Home Money Food inflation eases as the price of meat, buns and chocolate biscuits fell last month, ONS says

Food inflation eases as the price of meat, buns and chocolate biscuits fell last month, ONS says

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Meat matters: Meat prices fell last month, new ONS data reveals
  • UK food inflation pace falls to lowest annual rate since November 2021
  • The price of vegetables, hot drinks and soft drinks is increasing progressively, according to the ONS

The pace of food inflation in the UK fell in March to the lowest annual rate since November 2021, official figures from the Office for National Statistics show.

Prices of household favorites such as meat, buns, bread, cereals and chocolate chip cookies fell last month, helping to reduce inflation to its lowest level in two and a half years. .

But the cost of vegetables, hot drinks and soft drinks continued to rise last month.

Separate data released by the Energy and Climate Intelligence Unit on Wednesday also claimed that cooking oil prices look set to hit record highs.

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Overall, prices of food and non-alcoholic drinks rose 4 percent in the year to March, up from 5 percent in the year to February, the ONS said.

Rising food inflation has increased pressure on millions of households facing higher bills at the checkout.

ONS data showed the rate at which consumer prices have been rising fell to 3.2 per cent in the year to March, down from 3.4 per cent the previous month.

The slowing pace of food inflation played the biggest role in helping to reduce UK headline inflation last month, the ONS said.

The food inflation growth rate declined for the 12th consecutive month from a peak of 19.2 percent in March 2023, the highest annual rate seen in more than 45 years.

Between February and March, prices of food and non-alcoholic beverages rose 0.2 percent, compared to an increase of 1.1 percent in the same monthly period a year earlier.

Meat matters: Meat prices fell last month, new ONS data reveals

Delicious: The price of buns fell slightly last month, according to the ONS

Delicious: The price of buns fell slightly last month, according to the ONS

The ONS said: “Prices have been relatively high but stable since early summer 2023, increasing by less than 2 per cent between May 2023 and March 2024.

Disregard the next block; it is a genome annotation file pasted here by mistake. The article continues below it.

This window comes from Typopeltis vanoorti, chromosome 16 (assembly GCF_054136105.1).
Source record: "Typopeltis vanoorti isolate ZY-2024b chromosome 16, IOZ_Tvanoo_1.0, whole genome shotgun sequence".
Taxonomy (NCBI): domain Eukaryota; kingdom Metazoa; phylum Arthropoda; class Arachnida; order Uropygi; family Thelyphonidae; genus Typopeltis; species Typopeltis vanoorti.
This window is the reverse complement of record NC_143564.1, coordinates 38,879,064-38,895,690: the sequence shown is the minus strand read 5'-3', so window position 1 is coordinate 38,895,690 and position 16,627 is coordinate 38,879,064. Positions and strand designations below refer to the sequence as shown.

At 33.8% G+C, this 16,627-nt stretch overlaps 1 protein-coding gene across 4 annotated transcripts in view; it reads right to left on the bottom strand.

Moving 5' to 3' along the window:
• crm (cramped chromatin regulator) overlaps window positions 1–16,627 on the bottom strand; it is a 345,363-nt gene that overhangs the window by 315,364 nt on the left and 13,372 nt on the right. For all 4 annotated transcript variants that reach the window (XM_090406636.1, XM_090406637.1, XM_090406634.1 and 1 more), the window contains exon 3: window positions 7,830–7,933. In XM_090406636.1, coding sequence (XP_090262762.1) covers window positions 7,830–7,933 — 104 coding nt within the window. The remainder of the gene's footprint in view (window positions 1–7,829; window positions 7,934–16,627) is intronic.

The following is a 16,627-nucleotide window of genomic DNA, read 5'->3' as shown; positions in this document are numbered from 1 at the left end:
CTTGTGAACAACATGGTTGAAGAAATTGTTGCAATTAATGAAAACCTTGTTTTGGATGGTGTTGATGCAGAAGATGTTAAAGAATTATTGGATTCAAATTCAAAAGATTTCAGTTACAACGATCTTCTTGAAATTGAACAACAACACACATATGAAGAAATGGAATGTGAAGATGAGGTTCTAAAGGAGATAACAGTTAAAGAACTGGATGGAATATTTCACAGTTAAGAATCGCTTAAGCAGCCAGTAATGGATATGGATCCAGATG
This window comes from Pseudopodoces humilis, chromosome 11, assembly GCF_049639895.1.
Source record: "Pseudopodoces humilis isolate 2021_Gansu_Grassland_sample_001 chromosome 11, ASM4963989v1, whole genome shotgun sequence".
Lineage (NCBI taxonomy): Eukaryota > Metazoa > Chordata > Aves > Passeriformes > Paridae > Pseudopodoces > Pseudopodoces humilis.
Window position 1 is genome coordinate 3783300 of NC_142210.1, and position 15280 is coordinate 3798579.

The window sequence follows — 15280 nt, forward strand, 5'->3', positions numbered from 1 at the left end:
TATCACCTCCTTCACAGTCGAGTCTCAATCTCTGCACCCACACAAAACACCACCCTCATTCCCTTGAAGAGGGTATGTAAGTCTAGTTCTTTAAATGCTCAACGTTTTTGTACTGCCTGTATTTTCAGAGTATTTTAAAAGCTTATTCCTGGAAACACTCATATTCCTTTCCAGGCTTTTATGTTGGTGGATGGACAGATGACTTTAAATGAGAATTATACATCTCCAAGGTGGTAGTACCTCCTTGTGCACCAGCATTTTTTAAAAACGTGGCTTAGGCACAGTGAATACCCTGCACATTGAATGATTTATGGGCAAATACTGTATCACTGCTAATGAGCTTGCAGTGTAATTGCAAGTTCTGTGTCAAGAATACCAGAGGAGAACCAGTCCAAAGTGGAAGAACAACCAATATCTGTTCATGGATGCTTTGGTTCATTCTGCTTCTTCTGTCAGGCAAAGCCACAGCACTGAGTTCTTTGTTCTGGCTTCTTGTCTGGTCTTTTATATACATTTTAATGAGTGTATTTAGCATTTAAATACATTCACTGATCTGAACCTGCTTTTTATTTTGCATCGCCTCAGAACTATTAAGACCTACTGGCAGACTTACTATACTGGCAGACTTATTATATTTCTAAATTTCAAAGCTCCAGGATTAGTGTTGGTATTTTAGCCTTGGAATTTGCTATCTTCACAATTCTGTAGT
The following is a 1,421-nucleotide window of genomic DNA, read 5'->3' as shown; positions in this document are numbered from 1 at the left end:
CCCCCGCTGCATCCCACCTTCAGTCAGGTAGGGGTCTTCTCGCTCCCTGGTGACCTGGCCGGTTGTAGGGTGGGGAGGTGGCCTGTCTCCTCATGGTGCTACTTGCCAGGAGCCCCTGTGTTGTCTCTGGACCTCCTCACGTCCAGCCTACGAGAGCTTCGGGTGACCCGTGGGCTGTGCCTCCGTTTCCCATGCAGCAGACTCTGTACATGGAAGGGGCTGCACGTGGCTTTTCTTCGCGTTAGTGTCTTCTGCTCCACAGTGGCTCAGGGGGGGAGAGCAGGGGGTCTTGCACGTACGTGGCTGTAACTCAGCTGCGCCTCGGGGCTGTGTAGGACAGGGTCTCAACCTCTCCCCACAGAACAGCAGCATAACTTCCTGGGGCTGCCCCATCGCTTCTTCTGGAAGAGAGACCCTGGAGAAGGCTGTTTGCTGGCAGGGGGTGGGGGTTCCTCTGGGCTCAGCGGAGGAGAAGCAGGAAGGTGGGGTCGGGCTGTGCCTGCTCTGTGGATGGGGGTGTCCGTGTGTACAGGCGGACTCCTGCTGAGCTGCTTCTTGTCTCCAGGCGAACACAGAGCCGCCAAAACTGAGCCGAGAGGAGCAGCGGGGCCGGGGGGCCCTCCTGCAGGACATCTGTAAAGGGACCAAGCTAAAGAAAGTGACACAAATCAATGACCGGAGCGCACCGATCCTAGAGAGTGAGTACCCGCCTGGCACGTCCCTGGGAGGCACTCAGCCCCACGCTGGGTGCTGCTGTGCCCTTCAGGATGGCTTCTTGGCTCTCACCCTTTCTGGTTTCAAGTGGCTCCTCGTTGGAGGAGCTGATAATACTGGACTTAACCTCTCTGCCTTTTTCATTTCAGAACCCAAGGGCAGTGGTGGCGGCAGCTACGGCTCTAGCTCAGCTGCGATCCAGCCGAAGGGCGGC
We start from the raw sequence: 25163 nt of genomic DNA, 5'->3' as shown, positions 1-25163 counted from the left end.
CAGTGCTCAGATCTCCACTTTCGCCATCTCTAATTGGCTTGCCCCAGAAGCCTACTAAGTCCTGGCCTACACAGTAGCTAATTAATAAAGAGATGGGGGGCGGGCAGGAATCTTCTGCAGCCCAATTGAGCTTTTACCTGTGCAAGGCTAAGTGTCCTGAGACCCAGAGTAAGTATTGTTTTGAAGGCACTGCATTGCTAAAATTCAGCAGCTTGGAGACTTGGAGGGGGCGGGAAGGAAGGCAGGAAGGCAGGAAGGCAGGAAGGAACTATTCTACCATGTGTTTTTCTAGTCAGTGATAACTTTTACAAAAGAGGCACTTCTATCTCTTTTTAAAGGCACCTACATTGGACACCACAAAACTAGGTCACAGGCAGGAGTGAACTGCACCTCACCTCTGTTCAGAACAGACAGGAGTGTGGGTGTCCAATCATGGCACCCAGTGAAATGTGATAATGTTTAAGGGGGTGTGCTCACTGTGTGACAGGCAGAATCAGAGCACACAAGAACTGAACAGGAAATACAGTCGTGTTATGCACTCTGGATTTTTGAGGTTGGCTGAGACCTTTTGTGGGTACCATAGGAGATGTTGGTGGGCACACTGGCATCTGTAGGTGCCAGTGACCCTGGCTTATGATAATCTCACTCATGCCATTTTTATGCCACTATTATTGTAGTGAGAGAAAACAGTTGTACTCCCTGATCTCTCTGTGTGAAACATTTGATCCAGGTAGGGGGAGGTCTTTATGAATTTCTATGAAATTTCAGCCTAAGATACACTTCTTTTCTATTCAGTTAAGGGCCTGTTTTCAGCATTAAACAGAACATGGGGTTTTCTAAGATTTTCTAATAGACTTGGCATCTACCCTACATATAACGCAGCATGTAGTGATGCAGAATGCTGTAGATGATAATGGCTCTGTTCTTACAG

“This compares with a sharp increase of around 22 percent seen between March 2022 and May 2023.”

Bread and cereal prices rose 0.2 percent month-on-month, compared with a 2.2 percent increase a year ago, resulting in an annual rate in March of 4 percent, the lowest since January of 2022.

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The ONS said prices for some bakery products, such as chocolate biscuits and scones, fell between February and March 2024, but rose between the same period a year earlier.

Meat prices fell 0.5 percent between February and March this year, compared with a 1.4 percent increase a year ago.

This resulted in an annual rate of 3.1 percent in the year to March, representing the lowest rate since November 2021.

The main downward effect behind the decline in meat inflation came from pork products, the ONS added.

The annual rate decreased in eight of the 11 classes of foods and non-alcoholic beverages analyzed, with the exception of vegetables, hot drinks and soft drinks.

But here’s why cooking oil is rising…

Separate data released by the ECIU on Wednesday stated that oil prices appear on track to hit record highs.

According to the ECIU, UK rapeseed production, which is used for domestic and commercial vegetable cooking oil, is forecast to be up to 38 per cent lower this year compared to 2023, following “extreme” wet weather in winter and early 2023. spring hit the crops.

Compared to the average performance since 2015, the reduction could be up to 54 percent, the ECIU suggests.

Tom Lancaster, land analyst at ECIU, said: ‘We are seeing a double whammy in cooking oil.

‘Whether it’s Spanish olive oil or British vegetable oil, climate extremes are damaging crops and consumers are paying for it at the supermarket checkout.

“Climate change has added £361 to food bills in recent years and the failure of the British rapeseed oil crop could lead to a rise in vegetable oil prices.”

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